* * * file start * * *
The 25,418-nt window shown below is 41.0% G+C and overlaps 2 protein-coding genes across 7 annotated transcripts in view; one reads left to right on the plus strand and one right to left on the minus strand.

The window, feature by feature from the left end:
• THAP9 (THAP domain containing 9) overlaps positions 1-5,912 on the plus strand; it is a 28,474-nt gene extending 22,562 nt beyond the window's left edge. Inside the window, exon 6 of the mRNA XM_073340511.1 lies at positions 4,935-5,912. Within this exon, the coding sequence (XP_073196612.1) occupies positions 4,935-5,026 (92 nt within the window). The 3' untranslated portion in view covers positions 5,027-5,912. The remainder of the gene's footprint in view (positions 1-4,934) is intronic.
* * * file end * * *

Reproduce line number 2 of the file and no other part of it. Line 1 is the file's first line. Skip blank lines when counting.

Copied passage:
The window, feature by feature from the left end: